disabled. Id. § 1520(a)(iv). Otherwise, the ALJ
proceeds to the final step.
fifth and final step, the ALJ considers whether the claimant
“can make an adjustment to other work” that
exists in the national economy. Id. §
404.1520(a)(4)(v). In making this determination, the ALJ
considers the claimant's RFC, age, education, and work
experience. Id. § 404.1520(g)(1). If the ALJ
finds that the claimant can make an adjustment to other work,
then the claimant is not disabled. Id. §
404.1520(a)(4)(v). However, if the ALJ finds that the
claimant cannot make an adjustment to other work, then the
claimant is disabled. Id.
evaluating the claimant's disability under this five-step
process, the ALJ must consider all evidence in the case
record. Id. § 404.1520(a)(3). This includes
medical opinions, records, self-reported symptoms, and
third-party reporting. See Id. §§
The ALJ's Evaluation under the Five Step
to beginning the sequential evaluation process, the ALJ noted
that Plaintiff previously filed a Title II application for a
period of disability and disability insurance benefits, and
received a final decision dated September 14, 2012 stating
that Plaintiff was disabled from February 7, 2010 through
June 21, 2012. (Doc. 15-3 at 27). This September 14, 2012
decision also indicated that Plaintiff's period of
disability ended on June 22, 2012, so Plaintiff was able to
return to full-time work at a light exertional level as of
that date. (Id.). Accordingly, the ALJ stated that
pursuant to Chavez v. Bowen, 844 F.2d 691 (9th Cir.
1988), the first ALJ's September 14, 2012 final decision
finding that Plaintiff was not disabled as of June 22, 2012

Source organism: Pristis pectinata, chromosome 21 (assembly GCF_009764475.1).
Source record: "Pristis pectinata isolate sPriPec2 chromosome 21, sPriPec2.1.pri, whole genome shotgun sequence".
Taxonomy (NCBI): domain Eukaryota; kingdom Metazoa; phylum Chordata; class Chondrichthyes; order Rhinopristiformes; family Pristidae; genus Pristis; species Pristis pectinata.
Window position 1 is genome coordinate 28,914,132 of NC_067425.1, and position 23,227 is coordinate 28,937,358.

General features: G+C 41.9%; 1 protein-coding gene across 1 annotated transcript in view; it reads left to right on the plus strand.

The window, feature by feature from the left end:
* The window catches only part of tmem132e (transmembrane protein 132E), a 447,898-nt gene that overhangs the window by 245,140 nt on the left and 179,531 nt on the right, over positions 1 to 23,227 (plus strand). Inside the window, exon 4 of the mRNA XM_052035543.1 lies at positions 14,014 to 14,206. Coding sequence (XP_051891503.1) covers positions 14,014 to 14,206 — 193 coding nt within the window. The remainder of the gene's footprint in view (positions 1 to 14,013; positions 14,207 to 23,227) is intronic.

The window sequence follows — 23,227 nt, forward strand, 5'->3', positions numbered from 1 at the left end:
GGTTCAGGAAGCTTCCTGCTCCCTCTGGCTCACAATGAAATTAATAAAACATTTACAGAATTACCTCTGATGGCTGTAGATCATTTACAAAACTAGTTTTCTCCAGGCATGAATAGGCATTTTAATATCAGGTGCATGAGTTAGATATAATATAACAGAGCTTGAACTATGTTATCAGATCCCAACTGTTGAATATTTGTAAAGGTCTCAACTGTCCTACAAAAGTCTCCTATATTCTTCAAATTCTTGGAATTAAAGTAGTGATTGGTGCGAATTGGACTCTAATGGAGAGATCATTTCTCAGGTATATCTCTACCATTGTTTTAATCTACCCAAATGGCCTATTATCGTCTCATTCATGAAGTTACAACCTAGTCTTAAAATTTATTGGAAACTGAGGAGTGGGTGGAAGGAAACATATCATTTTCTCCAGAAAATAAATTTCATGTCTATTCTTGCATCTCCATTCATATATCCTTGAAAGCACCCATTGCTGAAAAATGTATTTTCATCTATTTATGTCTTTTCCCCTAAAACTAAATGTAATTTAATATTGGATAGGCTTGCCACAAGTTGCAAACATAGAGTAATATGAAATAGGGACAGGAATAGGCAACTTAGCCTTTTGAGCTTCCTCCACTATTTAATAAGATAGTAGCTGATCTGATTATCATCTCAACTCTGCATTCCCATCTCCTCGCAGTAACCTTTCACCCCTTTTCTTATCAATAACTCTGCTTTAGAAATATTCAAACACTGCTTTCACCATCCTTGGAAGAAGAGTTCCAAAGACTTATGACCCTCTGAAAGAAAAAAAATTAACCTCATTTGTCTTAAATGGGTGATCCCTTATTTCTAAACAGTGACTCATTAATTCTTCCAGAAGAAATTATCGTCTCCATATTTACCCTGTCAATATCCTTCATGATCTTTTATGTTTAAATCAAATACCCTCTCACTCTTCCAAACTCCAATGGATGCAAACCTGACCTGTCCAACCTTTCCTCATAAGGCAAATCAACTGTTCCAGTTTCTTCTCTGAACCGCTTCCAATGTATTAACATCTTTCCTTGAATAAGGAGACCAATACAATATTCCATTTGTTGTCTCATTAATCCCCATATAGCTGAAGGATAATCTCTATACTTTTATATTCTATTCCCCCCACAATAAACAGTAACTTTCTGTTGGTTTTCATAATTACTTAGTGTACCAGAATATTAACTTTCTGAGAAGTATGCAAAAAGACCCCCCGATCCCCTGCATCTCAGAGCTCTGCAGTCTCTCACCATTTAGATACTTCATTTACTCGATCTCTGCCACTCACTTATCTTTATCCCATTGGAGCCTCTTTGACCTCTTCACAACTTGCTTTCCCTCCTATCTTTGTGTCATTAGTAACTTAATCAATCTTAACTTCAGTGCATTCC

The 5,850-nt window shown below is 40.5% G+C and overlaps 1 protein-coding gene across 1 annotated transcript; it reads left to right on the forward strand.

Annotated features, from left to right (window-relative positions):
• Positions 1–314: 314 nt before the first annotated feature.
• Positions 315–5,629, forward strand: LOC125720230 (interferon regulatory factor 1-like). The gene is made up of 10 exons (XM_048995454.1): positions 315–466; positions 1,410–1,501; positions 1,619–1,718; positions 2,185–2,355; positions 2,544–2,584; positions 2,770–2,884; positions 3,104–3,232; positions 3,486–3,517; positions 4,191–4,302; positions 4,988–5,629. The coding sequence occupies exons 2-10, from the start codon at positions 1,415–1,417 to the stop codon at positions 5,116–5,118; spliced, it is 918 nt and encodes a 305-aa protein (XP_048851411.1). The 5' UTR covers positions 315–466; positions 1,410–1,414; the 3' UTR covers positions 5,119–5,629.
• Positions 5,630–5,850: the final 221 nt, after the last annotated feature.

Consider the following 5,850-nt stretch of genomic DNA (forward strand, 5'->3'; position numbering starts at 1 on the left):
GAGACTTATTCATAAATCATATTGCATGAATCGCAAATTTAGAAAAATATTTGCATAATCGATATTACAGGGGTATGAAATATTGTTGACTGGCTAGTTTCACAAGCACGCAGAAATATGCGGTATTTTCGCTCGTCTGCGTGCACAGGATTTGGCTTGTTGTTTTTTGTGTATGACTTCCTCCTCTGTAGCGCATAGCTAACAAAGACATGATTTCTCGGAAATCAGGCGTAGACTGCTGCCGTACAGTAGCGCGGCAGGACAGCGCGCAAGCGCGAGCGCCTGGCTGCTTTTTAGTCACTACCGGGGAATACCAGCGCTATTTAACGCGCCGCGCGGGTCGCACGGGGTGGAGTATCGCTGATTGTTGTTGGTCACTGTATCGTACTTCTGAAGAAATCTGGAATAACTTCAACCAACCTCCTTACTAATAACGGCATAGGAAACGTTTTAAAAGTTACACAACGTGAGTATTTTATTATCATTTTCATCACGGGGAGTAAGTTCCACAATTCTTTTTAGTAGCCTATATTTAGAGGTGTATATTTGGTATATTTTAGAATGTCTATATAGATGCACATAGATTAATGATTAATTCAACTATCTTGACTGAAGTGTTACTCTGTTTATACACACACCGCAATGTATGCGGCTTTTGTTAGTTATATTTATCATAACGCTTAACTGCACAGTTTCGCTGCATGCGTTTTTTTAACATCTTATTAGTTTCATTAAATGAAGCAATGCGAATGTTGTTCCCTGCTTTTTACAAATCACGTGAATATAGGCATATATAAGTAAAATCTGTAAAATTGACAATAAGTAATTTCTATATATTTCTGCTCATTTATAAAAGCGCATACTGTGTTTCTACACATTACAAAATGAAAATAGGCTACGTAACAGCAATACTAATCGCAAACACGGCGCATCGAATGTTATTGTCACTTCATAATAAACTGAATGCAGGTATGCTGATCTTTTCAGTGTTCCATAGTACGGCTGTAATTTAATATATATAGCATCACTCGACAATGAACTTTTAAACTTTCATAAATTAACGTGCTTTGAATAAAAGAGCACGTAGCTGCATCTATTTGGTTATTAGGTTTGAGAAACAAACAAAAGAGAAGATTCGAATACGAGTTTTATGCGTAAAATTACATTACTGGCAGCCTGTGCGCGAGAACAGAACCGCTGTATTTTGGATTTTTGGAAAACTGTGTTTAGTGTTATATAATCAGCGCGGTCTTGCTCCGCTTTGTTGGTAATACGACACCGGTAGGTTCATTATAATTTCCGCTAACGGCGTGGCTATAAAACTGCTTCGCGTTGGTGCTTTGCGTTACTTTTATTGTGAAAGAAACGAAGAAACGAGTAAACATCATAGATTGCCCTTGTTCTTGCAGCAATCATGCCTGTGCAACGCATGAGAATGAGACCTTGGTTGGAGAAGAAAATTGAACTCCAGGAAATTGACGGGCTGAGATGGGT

gave rise to a “presumption of continuing
nondisability” which Plaintiff could only overcome by
proving “‘changed circumstances' indicating a
greater disability.” (Doc. 15-3 at 27 (citing
Chavez, 844 F.2d at 693)). However, because
Plaintiff proved changed circumstances indicating a greater
disability due to the fact that he had changed age category
to closely approaching advanced age, the ALJ determined that the
presumption of continuing nondisability did not apply.
(Id.). Further, the ALJ pointed out that the first
ALJ's findings concerning Plaintiff's residual
functional capacity (“RFC”), education, and work
experience were entitled to res judicata consideration in the
absence of “new and material evidence” on those
issues. (Id. (citing Chavez, 844 F.2d at
693-94)). Deciding that Plaintiff's new evidence
regarding his impairments was not material, the ALJ adopted
the first ALJ's findings as to Plaintiff's severe
impairments and RFC. (Id. at 27-28).
one of the sequential evaluation process, the ALJ found that
Plaintiff had not engaged in substantial gainful activity
since September 15, 2013, the alleged onset date.
(Id. at 30). In step two, the ALJ ascertained that
Plaintiff had the following severe impairments:
“degenerative disc disease, myocardial infarction, and
history of implantable cardioverter-defibrillator.”
(Id.). At this step, the ALJ also found that
Plaintiff's obesity, irritable bowel syndrome, bilateral
shoulder pain, unstable angina, abdominal pain, depression,
and anxiety were non-severe. (Id. at 30-34). Under
the third step, the ALJ determined that the severity of
Plaintiff's impairments, singly and in combination, did
not meet or medically equal the severity of the impairments
listed in the Social Security Regulations. (Id. at
moving on to step four, the ALJ conducted an RFC
determination after consideration of the entire record.
(Id.). The ALJ determined that Plaintiff had
“the residual functional capacity to perform the full
range of light work” as defined in 20 C.F.R. §
404.1567(b). (Id.). At step four, the ALJ found that
Plaintiff was unable to perform any past relevant work.
(Id. at 38). Finally, the ALJ concluded at step five
that based on Plaintiff's RFC, age, education, and work
experience, Plaintiff could perform a significant number of
jobs existing the national economy. (Id.).
Consequently, the ALJ concluded that Plaintiff had not been
under a disability under the Social Security Act from
September 15, 2013 through June 9, 2016, the date of the
ALJ's decision. (Id. at 39).